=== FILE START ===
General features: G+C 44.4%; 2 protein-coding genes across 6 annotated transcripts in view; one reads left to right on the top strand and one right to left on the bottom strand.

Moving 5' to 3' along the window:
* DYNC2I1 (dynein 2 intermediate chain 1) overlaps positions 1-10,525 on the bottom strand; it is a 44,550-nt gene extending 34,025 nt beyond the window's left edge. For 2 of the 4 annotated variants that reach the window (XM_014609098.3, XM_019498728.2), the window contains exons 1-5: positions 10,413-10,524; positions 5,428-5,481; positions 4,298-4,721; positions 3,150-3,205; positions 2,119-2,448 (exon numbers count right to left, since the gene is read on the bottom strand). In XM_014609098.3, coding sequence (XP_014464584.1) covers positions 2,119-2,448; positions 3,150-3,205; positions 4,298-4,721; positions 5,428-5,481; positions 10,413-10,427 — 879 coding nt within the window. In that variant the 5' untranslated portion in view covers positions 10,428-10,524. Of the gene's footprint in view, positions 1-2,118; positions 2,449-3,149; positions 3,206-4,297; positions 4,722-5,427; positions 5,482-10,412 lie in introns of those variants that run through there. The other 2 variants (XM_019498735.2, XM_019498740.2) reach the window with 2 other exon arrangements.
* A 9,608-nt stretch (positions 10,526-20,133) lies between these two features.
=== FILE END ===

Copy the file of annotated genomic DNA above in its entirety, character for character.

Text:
General features: G+C 44.4%; 2 protein-coding genes across 6 annotated transcripts in view; one reads left to right on the top strand and one right to left on the bottom strand.

Moving 5' to 3' along the window:
* DYNC2I1 (dynein 2 intermediate chain 1) overlaps positions 1-10,525 on the bottom strand; it is a 44,550-nt gene extending 34,025 nt beyond the window's left edge. For 2 of the 4 annotated variants that reach the window (XM_014609098.3, XM_019498728.2), the window contains exons 1-5: positions 10,413-10,524; positions 5,428-5,481; positions 4,298-4,721; positions 3,150-3,205; positions 2,119-2,448 (exon numbers count right to left, since the gene is read on the bottom strand). In XM_014609098.3, coding sequence (XP_014464584.1) covers positions 2,119-2,448; positions 3,150-3,205; positions 4,298-4,721; positions 5,428-5,481; positions 10,413-10,427 — 879 coding nt within the window. In that variant the 5' untranslated portion in view covers positions 10,428-10,524. Of the gene's footprint in view, positions 1-2,118; positions 2,449-3,149; positions 3,206-4,297; positions 4,722-5,427; positions 5,482-10,412 lie in introns of those variants that run through there. The other 2 variants (XM_019498735.2, XM_019498740.2) reach the window with 2 other exon arrangements.
* A 9,608-nt stretch (positions 10,526-20,133) lies between these two features.